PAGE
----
Loc: Washington D.C. Metro
I can give the parent's perspective on this, if that helps.

If it were my child, I'd want the teacher to call me (or if possible, sit down with me) and just say pretty much what you've said here (without the reference to the behavior issues, as that won't sit well).

I'd keep repeating how you feel dreadful that "this isn't working out." Talk about what a shame it would be to channel the child's energies into an instrument that is wrong for the child. Mention how frustrating it is for him not to be making progress. Emphasize that little Billy seems to be giving it his all, so it probably won't help to keep going. Ask their input on the "best way to make the transition" to something else.

Remember, it's just business. If they have any sense, they won't withdraw both kids because one isn't working out.

And look on the bright side -- the parent is very likely feeling the same way about the situation and might be wondering how to tell you it isn't working out.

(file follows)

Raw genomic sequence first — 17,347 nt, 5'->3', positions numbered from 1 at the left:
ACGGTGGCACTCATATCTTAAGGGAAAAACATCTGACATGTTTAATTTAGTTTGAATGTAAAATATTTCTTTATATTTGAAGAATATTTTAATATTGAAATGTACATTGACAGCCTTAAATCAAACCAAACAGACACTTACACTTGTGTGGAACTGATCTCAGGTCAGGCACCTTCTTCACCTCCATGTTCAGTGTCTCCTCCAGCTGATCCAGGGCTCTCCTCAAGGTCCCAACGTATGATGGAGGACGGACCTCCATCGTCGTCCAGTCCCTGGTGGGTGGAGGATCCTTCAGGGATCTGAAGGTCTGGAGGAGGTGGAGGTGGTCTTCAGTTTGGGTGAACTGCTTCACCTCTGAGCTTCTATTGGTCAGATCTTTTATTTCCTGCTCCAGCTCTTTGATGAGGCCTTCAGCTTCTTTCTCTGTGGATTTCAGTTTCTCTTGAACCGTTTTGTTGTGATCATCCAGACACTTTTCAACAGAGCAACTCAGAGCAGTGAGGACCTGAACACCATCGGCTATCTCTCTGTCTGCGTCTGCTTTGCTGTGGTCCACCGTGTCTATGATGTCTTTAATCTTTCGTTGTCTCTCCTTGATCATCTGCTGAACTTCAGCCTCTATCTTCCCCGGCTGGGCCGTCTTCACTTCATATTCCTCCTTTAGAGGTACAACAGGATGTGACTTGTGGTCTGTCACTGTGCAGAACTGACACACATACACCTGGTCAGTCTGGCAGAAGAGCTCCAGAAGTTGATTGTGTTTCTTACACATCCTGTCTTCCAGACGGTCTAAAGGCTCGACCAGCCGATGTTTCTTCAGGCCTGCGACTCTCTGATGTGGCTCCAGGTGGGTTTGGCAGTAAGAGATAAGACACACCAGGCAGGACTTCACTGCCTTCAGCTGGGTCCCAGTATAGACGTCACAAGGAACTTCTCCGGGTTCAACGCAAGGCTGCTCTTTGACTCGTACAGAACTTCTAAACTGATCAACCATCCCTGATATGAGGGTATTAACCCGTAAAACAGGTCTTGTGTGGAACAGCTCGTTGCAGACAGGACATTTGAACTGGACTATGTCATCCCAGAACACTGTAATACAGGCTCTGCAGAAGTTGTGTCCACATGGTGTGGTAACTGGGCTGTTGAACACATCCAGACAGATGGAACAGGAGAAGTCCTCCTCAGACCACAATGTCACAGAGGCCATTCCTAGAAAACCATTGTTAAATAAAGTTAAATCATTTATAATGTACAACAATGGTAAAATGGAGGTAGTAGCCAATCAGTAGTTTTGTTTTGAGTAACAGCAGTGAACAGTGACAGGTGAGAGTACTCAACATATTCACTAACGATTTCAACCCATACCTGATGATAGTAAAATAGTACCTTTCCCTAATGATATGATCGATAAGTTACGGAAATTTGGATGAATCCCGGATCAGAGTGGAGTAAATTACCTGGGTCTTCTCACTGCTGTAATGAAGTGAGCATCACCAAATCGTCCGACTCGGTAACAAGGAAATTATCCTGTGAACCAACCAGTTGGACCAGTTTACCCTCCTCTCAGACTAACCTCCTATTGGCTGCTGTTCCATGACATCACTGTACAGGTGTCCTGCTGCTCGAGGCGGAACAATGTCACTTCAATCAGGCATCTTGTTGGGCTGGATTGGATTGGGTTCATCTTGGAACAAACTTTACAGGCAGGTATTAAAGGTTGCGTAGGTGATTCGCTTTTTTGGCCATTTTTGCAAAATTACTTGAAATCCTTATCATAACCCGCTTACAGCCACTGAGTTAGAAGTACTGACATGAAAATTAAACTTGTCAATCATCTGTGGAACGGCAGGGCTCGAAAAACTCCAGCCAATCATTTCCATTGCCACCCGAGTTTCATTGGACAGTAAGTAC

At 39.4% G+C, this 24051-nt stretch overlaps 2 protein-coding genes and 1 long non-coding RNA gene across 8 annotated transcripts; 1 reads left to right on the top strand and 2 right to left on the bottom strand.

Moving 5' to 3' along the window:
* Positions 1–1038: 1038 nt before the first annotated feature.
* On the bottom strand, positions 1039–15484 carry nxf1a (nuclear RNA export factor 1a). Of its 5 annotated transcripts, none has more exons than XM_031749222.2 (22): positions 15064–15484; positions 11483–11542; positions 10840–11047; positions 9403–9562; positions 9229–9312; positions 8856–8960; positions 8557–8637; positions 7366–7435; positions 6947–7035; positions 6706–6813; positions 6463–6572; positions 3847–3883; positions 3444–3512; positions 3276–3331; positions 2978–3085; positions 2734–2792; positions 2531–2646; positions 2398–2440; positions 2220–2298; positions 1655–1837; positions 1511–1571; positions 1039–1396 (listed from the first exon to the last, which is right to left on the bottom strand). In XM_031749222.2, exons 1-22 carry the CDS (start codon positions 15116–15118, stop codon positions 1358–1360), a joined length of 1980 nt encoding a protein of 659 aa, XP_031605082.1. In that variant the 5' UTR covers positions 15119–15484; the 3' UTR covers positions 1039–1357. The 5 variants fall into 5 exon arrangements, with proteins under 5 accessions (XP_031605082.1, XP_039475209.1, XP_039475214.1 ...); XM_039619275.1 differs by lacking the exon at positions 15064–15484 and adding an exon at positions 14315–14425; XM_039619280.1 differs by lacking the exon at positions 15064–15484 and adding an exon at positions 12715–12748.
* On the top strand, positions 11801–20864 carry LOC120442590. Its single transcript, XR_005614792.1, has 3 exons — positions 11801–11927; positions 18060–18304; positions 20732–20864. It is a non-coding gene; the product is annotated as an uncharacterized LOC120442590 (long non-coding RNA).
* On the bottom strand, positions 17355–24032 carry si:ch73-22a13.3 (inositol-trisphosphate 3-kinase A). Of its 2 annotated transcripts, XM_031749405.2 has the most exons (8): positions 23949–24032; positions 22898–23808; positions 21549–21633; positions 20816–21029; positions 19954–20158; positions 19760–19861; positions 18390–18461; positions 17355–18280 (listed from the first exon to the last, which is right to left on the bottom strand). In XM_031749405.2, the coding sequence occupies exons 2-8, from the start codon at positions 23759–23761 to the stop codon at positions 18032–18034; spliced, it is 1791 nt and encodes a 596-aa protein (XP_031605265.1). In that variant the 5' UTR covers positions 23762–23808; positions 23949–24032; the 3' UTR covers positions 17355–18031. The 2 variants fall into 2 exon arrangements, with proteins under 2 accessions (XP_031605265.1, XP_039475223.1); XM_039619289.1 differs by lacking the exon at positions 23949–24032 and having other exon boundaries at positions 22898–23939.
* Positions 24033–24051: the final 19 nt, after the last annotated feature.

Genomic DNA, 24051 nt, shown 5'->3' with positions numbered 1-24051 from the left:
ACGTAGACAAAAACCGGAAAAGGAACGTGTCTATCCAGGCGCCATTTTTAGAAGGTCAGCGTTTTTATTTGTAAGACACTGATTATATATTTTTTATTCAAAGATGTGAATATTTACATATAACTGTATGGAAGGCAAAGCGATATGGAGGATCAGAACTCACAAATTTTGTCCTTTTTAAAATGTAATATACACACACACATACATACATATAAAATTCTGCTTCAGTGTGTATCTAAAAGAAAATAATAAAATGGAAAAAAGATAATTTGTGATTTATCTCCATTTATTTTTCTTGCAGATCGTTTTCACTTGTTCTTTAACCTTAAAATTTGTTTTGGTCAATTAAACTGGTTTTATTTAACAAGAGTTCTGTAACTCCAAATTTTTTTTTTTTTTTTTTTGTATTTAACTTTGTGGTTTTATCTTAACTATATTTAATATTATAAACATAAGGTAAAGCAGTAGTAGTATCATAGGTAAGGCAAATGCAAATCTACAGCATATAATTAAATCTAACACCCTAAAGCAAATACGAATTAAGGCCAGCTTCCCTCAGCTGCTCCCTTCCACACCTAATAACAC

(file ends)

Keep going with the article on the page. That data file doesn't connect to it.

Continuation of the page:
Again, that's just my layman's take on it.

Anyway, good luck!
_________________________
Vote For Cindy!!

http://www.washingtonpost.com/blogs/post...QvjrL_blog.html

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#935322 - 02/15/05 04:20 PM Re: How to get a student to "quit"?
dgoddard2 Offline
Full Member

Registered: 09/08/04
Posts: 484
Loc: los angeles
I agree with Cindy (Did I just say that?) Our teacher had pretty much this conversation with us about my 12 year old. We switched him over to learning composition on the computer/keyboard, which he likes now because it involves the computer.

And my other two kids are still with the same teacher.

Doug
_________________________
"The secret to staying calm in a crisis is not having all the facts."